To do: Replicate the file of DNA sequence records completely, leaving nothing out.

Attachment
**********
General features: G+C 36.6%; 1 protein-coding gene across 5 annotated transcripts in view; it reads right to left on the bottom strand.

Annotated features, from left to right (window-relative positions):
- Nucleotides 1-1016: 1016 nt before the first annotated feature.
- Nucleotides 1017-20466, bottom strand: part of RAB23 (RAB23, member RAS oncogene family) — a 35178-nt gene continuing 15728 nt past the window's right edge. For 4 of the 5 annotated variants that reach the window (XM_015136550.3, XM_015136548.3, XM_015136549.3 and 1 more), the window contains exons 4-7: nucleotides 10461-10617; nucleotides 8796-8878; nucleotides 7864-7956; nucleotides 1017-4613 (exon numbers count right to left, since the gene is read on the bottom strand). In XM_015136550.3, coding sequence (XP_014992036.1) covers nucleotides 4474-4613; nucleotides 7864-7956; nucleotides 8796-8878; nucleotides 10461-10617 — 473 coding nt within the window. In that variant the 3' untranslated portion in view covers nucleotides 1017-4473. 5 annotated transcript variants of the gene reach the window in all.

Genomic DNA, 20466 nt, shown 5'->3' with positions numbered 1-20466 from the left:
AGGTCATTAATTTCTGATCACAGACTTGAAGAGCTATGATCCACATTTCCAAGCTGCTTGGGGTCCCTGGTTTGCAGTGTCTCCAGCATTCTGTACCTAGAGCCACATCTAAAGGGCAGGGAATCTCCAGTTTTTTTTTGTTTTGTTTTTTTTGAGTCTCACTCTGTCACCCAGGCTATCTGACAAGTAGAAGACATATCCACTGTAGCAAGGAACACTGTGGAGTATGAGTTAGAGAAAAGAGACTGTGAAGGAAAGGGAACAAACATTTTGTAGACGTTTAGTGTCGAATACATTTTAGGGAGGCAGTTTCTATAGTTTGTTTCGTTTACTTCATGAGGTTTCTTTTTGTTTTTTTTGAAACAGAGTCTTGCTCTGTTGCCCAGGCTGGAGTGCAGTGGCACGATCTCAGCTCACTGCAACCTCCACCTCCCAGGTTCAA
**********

General features: G+C 36.6%; 1 protein-coding gene across 5 annotated transcripts in view; it reads right to left on the bottom strand.

Annotated features, from left to right (window-relative positions):
- Nucleotides 1-1016: 1016 nt before the first annotated feature.
- Nucleotides 1017-20466, bottom strand: part of RAB23 (RAB23, member RAS oncogene family) — a 35178-nt gene continuing 15728 nt past the window's right edge. For 4 of the 5 annotated variants that reach the window (XM_015136550.3, XM_015136548.3, XM_015136549.3 and 1 more), the window contains exons 4-7: nucleotides 10461-10617; nucleotides 8796-8878; nucleotides 7864-7956; nucleotides 1017-4613 (exon numbers count right to left, since the gene is read on the bottom strand). In XM_015136550.3, coding sequence (XP_014992036.1) covers nucleotides 4474-4613; nucleotides 7864-7956; nucleotides 8796-8878; nucleotides 10461-10617 — 473 coding nt within the window. In that variant the 3' untranslated portion in view covers nucleotides 1017-4473. 5 annotated transcript variants of the gene reach the window in all.

Genomic DNA, 20466 nt, shown 5'->3' with positions numbered 1-20466 from the left:
AGGTCATTAATTTCTGATCACAGACTTGAAGAGCTATGATCCACATTTCCAAGCTGCTTGGGGTCCCTGGTTTGCAGTGTCTCCAGCATTCTGTACCTAGAGCCACATCTAAAGGGCAGGGAATCTCCAGTTTTTTTTTGTTTTGTTTTTTTTGAGTCTCACTCTGTCACCCAGGCTATCTGACAAGTAGAAGACATATCCACTGTAGCAAGGAACACTGTGGAGTATGAGTTAGAGAAAAGAGACTGTGAAGGAAAGGGAACAAACATTTTGTAGACGTTTAGTGTCGAATACATTTTAGGGAGGCAGTTTCTATAGTTTGTTTCGTTTACTTCATGAGGTTTCTTTTTGTTTTTTTTGAAACAGAGTCTTGCTCTGTTGCCCAGGCTGGAGTGCAGTGGCACGATCTCAGCTCACTGCAACCTCCACCTCCCAGGTTCAA